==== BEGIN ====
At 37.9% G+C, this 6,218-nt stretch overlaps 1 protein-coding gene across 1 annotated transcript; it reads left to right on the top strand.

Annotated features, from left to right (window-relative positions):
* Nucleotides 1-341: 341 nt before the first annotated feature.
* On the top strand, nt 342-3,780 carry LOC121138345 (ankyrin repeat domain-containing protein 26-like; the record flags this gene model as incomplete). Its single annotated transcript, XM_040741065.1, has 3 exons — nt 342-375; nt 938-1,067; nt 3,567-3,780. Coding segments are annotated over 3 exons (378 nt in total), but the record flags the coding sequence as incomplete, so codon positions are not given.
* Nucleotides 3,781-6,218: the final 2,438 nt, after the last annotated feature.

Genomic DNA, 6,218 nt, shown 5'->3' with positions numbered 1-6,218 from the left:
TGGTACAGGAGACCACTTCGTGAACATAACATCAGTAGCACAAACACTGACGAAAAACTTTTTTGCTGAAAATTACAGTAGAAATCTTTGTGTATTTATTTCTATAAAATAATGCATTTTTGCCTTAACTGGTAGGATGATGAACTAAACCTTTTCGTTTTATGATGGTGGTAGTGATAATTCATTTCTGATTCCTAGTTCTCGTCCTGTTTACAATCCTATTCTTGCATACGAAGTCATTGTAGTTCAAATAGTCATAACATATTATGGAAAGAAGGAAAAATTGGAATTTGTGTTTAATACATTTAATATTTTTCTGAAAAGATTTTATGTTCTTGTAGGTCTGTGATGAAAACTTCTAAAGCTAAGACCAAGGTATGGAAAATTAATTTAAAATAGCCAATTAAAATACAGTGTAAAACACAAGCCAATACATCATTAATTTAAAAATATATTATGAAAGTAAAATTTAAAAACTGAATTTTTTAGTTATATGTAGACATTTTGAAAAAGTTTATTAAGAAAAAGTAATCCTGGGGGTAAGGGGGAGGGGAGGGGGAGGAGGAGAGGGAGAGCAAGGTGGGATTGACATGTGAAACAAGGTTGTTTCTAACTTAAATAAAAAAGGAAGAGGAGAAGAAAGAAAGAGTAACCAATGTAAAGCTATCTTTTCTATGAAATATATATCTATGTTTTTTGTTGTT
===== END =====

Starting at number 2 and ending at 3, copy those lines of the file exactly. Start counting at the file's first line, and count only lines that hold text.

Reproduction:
Annotated features, from left to right (window-relative positions):
* Nucleotides 1-341: 341 nt before the first annotated feature.